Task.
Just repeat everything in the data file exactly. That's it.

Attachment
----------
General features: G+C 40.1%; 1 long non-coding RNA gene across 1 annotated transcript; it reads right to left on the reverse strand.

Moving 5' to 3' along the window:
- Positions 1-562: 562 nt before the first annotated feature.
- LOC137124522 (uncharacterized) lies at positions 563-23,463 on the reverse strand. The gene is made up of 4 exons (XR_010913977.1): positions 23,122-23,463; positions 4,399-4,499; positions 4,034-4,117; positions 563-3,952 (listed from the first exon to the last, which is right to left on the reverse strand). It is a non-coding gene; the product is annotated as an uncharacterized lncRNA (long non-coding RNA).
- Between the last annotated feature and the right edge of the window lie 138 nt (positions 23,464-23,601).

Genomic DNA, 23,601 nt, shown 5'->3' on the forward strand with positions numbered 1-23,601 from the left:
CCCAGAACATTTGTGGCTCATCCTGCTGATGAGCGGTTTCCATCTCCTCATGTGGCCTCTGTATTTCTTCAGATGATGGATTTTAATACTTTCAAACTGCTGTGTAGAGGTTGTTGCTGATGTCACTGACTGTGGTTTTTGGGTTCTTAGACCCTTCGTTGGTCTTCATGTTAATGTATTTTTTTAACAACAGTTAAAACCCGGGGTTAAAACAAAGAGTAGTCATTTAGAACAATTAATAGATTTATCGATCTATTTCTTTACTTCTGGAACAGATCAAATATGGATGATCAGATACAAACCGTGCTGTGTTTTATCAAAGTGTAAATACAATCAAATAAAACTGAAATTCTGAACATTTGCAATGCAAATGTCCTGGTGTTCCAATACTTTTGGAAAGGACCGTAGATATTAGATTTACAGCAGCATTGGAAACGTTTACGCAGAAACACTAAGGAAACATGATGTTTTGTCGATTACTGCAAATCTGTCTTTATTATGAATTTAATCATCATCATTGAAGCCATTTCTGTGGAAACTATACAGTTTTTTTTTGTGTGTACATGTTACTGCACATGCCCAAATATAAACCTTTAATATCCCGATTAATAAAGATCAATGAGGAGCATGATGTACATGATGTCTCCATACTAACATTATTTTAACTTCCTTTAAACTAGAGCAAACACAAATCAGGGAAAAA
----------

General features: G+C 40.1%; 1 long non-coding RNA gene across 1 annotated transcript; it reads right to left on the reverse strand.

Moving 5' to 3' along the window:
- Positions 1-562: 562 nt before the first annotated feature.
- LOC137124522 (uncharacterized) lies at positions 563-23,463 on the reverse strand. The gene is made up of 4 exons (XR_010913977.1): positions 23,122-23,463; positions 4,399-4,499; positions 4,034-4,117; positions 563-3,952 (listed from the first exon to the last, which is right to left on the reverse strand). It is a non-coding gene; the product is annotated as an uncharacterized lncRNA (long non-coding RNA).
- Between the last annotated feature and the right edge of the window lie 138 nt (positions 23,464-23,601).

Genomic DNA, 23,601 nt, shown 5'->3' on the forward strand with positions numbered 1-23,601 from the left:
CCCAGAACATTTGTGGCTCATCCTGCTGATGAGCGGTTTCCATCTCCTCATGTGGCCTCTGTATTTCTTCAGATGATGGATTTTAATACTTTCAAACTGCTGTGTAGAGGTTGTTGCTGATGTCACTGACTGTGGTTTTTGGGTTCTTAGACCCTTCGTTGGTCTTCATGTTAATGTATTTTTTTAACAACAGTTAAAACCCGGGGTTAAAACAAAGAGTAGTCATTTAGAACAATTAATAGATTTATCGATCTATTTCTTTACTTCTGGAACAGATCAAATATGGATGATCAGATACAAACCGTGCTGTGTTTTATCAAAGTGTAAATACAATCAAATAAAACTGAAATTCTGAACATTTGCAATGCAAATGTCCTGGTGTTCCAATACTTTTGGAAAGGACCGTAGATATTAGATTTACAGCAGCATTGGAAACGTTTACGCAGAAACACTAAGGAAACATGATGTTTTGTCGATTACTGCAAATCTGTCTTTATTATGAATTTAATCATCATCATTGAAGCCATTTCTGTGGAAACTATACAGTTTTTTTTTGTGTGTACATGTTACTGCACATGCCCAAATATAAACCTTTAATATCCCGATTAATAAAGATCAATGAGGAGCATGATGTACATGATGTCTCCATACTAACATTATTTTAACTTCCTTTAAACTAGAGCAAACACAAATCAGGGAAAAA